I am reading the license for Nengo and I would like to ask if it is in all cases libre/free software, not in terms of money but in terms of freedom. For personal or research use it seems to be as you have the freedom to use, copy, share, and make derivative works but it is unclear to me if it remains so for commercial use.
Basically as I see it, it all boils down to whether the commercial license is simply a paid option while retaining the same freedom as the personal/research one or it is also more restrictive.
When someone buys a commercial license does he simply pays a specific amount of money and retain the same freedom to use, copy, share, and make derivative works or the license terms change in any way?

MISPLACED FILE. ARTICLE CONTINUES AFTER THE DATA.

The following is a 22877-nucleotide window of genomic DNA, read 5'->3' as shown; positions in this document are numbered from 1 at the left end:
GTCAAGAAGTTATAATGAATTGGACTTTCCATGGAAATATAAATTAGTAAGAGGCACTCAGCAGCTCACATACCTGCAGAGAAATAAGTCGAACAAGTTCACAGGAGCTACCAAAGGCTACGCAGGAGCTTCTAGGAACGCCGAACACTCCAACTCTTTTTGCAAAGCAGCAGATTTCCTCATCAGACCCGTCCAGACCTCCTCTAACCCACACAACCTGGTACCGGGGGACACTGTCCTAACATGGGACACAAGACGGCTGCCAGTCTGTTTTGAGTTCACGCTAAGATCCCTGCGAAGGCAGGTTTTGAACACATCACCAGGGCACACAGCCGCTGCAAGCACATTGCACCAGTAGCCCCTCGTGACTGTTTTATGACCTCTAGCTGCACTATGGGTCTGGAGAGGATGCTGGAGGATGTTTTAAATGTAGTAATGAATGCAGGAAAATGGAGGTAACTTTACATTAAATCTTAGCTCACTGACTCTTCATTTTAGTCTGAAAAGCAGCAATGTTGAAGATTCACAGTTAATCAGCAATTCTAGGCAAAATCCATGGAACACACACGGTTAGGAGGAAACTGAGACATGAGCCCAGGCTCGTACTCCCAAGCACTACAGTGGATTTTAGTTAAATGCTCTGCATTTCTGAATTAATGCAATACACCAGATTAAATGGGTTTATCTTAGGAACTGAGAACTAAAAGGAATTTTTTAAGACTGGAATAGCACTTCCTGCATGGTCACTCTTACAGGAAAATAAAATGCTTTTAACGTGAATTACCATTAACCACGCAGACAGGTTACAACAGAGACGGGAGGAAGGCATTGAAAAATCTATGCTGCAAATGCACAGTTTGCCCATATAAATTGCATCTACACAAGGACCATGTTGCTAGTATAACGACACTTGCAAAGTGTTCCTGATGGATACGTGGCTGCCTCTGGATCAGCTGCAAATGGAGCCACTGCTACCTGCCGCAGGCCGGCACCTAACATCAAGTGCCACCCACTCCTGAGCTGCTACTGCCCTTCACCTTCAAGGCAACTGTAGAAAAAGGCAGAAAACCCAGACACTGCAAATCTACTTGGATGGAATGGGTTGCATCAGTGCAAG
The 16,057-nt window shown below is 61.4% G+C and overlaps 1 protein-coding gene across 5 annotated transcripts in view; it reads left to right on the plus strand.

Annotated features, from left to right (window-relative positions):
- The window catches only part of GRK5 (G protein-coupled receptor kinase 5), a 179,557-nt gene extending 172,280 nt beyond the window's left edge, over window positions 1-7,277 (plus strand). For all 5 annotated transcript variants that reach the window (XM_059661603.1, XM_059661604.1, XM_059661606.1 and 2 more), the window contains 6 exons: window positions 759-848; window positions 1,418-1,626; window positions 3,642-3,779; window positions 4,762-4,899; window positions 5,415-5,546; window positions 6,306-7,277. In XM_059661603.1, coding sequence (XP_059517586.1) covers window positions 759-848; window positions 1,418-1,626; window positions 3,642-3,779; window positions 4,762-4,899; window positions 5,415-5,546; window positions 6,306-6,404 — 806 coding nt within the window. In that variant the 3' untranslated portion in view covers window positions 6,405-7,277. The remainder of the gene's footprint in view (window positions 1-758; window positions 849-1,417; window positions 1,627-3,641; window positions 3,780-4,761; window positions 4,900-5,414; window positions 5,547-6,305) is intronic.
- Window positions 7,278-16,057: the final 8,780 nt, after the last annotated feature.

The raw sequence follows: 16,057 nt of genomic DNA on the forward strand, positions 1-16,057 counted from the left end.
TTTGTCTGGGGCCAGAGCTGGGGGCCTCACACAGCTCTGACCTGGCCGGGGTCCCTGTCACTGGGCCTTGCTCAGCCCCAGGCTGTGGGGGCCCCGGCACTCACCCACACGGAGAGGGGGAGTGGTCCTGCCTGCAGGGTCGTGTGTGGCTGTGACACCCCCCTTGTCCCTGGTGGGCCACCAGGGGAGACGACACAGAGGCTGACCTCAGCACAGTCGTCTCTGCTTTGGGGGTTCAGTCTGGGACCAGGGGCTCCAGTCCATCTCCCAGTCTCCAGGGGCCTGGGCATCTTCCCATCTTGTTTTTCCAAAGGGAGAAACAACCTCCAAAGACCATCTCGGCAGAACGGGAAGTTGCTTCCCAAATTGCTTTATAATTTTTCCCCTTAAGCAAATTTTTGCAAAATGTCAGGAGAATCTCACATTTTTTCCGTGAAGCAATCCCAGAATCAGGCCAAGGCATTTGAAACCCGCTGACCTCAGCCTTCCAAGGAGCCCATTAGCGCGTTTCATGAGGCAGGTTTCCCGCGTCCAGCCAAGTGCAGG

Hi @Adam_Antios! Welcome to the forum!
The short answer is that no, at the moment, Nengo is not free software. A commercial license gives certain rights in specific commercial contexts, and the specific rights will depends on the context.
Thank you for the answer. Are there plans for that to change in the future?
I can’t really say either way. Recently, we extracted some generally useful parts of the Nengo core out into separate projects that we released under the open source MIT license (pytest-plt, pytest-rng, pytest-allclose). Culturally, we (ABR) want to contribute to the open source community while not closing good commercialization avenues for us, so as we figure out the avenues that work for us we’ll also keep looking for opportunities to contribute.